The Wisdom of Emperor Shin Huang Ti

The Wisdom of Emperor Shin Huang Ti

The world is, and is becoming more interesting. And the panicking caused by COVID-19 is on the increase. Everyone has to protect themselves. BUT, do it in WISDOM!

To some, building a fortress seems the safest. But isolation exposes you to more dangers than it protects you from – it cuts you off from valuable information, it makes you conspicuous and an easy target. Instead of being safer, you cut yourself off from the kind of knowledge on which your life depends.

Shin Huang Ti, started off as the King of Ch’in, a fearless warrior of unbridled ambition. He is the first emperor of China (221-210 BC), and the mightiest man of his days. His empire was vaster and more powerful than that of Alexander the Great. He’d be merciful sometimes, but more often he “swallowed men up without a scruple.” But in the last year of his life, few, if anyone, saw him …

As part of his process of unification, however, he outlawed the writings and teachings of Confucius, the philosopher whose ideas on the moral life had already become virtually a religion in Chinese culture.

This made many enemies for the emperor, and he grew constantly afraid, lived in constant terror and apprehension of destruction, even paranoid. Which led the emperor to withdraw deeper and deeper into the palace to protect himself. As a result of this, he slowly lost control of the realm.

Eunuchs and ministers enacted political policies without his approval or even his knowledge; they also plotted against him. By the end, he was emperor in name only, and was so isolated that barely anyone knew he had died.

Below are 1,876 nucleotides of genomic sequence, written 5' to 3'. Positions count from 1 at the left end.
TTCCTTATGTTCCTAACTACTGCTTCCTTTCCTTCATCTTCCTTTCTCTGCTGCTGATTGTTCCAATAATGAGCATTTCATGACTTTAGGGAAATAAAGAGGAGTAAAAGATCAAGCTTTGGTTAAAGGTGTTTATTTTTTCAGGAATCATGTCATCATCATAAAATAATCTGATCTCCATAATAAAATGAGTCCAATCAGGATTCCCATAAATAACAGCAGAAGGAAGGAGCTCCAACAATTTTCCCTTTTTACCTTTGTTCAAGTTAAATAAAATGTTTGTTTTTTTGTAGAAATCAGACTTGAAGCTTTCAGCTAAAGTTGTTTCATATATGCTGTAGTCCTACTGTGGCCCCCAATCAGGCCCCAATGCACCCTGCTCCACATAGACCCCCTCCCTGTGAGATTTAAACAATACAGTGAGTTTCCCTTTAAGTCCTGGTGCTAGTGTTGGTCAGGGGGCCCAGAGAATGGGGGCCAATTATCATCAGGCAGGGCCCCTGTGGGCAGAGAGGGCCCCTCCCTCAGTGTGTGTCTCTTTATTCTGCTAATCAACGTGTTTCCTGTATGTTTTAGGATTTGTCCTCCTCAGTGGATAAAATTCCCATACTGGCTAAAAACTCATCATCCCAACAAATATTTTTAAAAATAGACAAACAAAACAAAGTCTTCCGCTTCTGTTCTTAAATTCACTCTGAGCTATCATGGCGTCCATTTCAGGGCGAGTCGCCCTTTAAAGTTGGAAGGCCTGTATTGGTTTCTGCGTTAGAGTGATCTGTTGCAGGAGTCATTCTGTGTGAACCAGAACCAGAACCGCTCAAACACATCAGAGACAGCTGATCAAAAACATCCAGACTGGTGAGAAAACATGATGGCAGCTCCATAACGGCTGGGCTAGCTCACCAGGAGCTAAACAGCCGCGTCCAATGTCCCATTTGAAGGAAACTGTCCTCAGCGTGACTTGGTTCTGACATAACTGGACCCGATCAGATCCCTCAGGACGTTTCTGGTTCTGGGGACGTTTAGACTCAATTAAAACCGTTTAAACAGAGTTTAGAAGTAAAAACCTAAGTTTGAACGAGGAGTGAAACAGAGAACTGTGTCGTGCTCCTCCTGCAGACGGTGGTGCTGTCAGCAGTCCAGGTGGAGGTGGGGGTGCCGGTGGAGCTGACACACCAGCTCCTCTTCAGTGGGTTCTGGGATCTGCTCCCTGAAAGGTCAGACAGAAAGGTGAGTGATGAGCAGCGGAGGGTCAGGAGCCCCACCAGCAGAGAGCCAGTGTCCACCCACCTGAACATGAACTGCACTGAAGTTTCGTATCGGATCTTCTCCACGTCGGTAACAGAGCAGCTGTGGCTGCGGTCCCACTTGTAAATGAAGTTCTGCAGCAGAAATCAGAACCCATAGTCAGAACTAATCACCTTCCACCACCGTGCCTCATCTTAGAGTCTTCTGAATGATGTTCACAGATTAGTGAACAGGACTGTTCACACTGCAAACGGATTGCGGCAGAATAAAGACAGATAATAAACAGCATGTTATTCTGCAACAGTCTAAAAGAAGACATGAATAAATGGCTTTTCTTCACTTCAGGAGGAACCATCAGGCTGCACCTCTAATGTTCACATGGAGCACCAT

He had probably been poisoned by the same scheming ministers who encouraged his isolation.

That is what isolation brings: you lose your ear for what is happening around you, as well as a sense of proportion.

Uchechukwu J. David (2020), commented: “Solitude is dangerous to reason, when not favourable to virtue …” – double-read that statement in order to grasp, because that is the whole essence of this article.

Since humans are social creatures by nature, it follows that the social art that makes them pleasant to be around can only be practiced by constant meaningful exposure, social interaction and circulation.

The danger for most people comes when they feel threatened. In such times they tend to retreat and close ranks, to find security in a kind of fortress. In doing so, they engender an awkwardness in their gestures, leading to further isolation and; lose perspective on events around them.

Nevertheless, in moments of uncertainty and danger, you need to fight this desire to turn inward. Instead, make yourself more accessible to information – read books, online lectures; seek out old social formation and make new ones – from a vantage position and; force yourself into more and more different circles of relevance.

Finally, never enclose yourself so far from the streets that you cannot hear what is happening around you, including the plot against you – just like Ch’in Shin Huang Ti.

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